A thyroid function panel of blood tests is used to rule out thyroid dysfunction as the cause of your menstrual irregularities. Thyroid-stimulating hormone (TSH) is also secreted by the pituitary gland and regulates the release of the two thyroid hormones: triiodothyronine (T3) and thyroxine (T4).

These two hormones regulate basic metabolic functions. Having low levels of either could cause menstrual changes similar to those experienced in people with PCOS.

Prolactin Test

Prolactin is a hormone made by the pituitary gland. Its primary role is promoting lactation. Elevated values of this hormone (hyperprolactinemia) can cause irregular menstruation (oligomenorrhea) or a total lack of menstruation, known as amenorrhea.

If your prolactin levels are elevated, your provider will test your thyroid function because untreated hypothyroidism can also cause elevated prolactin.

Your provider may also want you to have a magnetic resonance imaging (MRI) scan of your pituitary gland to rule out a tumor called a prolactinoma.

Testing For PCOS-Related Conditions

If you are diagnosed with PCOS, your provider will also screen you for type 2 diabetes and high cholesterol—two conditions that are common in people with PCOS.

Oral Glucose Tolerance Test

An oral glucose tolerance test (OGTT) measures your response to sugar. Insulin is the major hormone that regulates blood sugar (glucose) and how it's metabolized for energy.

For the OGTT, you'll first have a blood sample taken so that your starting blood sugar level is recorded. Then you will be asked to drink a sugary solution. Blood will be drawn again two hours later to see how well your body is clearing the glucose you ingested.

In people without diabetes, blood sugar levels should return to normal within two hours of drinking the solution. If not, the test can be indicative of prediabetes or diabetes.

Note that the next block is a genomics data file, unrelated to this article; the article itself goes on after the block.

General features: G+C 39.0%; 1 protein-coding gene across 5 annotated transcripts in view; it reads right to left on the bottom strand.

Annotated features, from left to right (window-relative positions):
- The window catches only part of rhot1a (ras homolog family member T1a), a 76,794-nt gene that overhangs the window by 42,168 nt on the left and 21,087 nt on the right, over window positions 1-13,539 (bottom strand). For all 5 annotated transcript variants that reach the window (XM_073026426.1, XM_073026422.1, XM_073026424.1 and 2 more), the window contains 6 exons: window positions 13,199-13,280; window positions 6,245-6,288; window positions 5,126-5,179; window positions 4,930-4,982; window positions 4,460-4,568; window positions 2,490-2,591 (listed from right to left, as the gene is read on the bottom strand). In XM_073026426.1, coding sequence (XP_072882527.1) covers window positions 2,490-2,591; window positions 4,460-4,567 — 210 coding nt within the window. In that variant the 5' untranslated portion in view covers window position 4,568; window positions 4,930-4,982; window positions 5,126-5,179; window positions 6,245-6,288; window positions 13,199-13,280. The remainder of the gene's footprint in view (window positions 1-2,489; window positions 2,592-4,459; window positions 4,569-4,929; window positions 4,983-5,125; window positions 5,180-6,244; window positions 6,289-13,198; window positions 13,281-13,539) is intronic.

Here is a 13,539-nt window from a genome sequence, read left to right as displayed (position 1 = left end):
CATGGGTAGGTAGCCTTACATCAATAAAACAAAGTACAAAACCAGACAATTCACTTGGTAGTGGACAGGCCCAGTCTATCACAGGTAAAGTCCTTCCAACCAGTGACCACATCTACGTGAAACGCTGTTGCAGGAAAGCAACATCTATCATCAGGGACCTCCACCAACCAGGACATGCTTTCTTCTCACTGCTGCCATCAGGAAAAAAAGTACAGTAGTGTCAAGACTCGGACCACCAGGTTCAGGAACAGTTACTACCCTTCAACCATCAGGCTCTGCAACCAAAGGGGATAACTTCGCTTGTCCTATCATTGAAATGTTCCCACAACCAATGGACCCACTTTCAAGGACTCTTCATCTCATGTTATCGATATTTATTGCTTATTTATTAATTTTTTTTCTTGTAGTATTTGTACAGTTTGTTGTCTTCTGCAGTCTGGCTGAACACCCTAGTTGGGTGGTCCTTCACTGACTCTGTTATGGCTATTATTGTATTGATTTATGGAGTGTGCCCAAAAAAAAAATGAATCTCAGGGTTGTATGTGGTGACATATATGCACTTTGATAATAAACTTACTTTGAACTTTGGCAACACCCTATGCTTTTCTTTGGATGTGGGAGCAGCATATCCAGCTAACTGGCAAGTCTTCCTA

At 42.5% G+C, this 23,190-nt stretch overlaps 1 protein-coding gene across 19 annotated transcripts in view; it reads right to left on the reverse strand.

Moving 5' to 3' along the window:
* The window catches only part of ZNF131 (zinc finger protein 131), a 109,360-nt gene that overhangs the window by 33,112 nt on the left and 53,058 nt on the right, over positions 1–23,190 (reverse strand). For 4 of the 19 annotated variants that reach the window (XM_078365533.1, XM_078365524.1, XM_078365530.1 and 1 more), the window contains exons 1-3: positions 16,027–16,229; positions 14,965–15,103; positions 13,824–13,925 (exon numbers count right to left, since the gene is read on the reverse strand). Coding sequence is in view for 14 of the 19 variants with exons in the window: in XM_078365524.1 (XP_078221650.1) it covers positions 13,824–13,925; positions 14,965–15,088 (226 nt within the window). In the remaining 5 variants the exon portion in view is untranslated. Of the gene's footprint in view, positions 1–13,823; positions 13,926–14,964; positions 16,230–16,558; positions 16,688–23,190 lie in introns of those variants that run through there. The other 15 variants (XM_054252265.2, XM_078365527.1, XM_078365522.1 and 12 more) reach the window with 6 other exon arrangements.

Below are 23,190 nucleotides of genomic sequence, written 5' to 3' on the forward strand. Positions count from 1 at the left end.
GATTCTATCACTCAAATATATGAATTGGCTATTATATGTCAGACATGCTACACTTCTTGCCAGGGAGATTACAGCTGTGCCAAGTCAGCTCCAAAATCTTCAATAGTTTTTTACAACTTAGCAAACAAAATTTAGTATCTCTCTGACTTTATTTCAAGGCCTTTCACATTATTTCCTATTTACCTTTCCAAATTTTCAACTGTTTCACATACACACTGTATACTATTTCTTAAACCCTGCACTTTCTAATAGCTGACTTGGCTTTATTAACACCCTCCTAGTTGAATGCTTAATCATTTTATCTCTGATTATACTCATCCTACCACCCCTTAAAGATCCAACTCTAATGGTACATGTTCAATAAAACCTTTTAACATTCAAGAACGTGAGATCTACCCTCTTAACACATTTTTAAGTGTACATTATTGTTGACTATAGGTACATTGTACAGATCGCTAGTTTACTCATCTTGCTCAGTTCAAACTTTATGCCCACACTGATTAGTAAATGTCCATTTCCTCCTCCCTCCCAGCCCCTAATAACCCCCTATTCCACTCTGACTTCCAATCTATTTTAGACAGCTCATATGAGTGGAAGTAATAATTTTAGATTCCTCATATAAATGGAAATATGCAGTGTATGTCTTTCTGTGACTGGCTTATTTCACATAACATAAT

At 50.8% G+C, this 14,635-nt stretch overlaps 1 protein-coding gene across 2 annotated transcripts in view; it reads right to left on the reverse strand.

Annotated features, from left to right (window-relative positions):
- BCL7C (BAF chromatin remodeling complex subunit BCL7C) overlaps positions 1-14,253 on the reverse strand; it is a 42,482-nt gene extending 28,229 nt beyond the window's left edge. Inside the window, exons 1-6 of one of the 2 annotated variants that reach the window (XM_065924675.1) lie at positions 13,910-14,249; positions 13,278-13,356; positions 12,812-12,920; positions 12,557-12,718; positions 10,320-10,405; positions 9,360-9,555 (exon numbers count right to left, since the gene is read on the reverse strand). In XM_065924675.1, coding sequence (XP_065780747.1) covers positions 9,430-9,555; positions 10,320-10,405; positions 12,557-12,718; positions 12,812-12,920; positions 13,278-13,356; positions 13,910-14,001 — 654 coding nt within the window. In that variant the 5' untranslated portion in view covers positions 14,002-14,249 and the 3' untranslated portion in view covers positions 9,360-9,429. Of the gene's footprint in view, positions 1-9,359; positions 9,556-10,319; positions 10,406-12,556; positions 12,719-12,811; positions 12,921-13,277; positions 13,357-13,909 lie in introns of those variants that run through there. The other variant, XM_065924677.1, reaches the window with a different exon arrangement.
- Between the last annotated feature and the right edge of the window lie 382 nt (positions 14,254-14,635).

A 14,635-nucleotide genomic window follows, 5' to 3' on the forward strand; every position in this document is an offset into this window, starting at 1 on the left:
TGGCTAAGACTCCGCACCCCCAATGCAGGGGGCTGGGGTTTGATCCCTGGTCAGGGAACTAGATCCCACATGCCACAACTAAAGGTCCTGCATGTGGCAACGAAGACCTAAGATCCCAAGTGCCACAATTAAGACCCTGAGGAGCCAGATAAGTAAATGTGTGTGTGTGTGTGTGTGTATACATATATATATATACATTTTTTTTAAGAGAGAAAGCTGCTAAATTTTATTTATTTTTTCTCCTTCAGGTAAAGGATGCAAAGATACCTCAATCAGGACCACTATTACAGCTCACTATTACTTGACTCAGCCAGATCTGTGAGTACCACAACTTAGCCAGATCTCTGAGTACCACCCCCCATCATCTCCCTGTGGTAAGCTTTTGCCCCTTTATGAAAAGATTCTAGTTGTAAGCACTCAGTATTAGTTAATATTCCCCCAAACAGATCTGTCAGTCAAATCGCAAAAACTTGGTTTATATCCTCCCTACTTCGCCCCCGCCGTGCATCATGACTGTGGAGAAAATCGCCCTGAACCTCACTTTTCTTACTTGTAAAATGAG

Urine samples are sometimes collected as well.

Lipid Panel

A lipid panel measures all of the key values associated with high cholesterol, including total cholesterol, low-density lipoprotein (LDL), high-density lipoprotein (HDL), and another type of lipid called triglycerides.

People with PCOS often have high cholesterol, which can increase their risk of heart disease and diabetes.

Some studies suggest that up to 70% of people with PCOS have elevated cholesterol and/or triglycerides.


There is no single test that can diagnose PCOS. Instead, a provider needs to rule out other medical conditions that cause similar symptoms, and blood tests are just one part of this process.

When a person is diagnosed with PCOS, they also need to be tested for other conditions that are very common in people with the disease, such as diabetes and high cholesterol.

A Word From Verywell

Getting a PCOS diagnosis is a process. A healthcare provider may suspect one cause of your symptoms only to get test results that send them on another path.

Ruling out other conditions that may be causing your symptoms can take time, but know that this is not uncommon. Try to remember that with every test, you are one step closer to getting the proper diagnosis—and treatment.

7 Sources
Verywell Health uses only high-quality sources, including peer-reviewed studies, to support the facts within our articles. Read our editorial process to learn more about how we fact-check and keep our content accurate, reliable, and trustworthy.
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Additional Reading

By Nicole Galan, RN
Nicole Galan, RN, is a registered nurse and the author of "The Everything Fertility Book."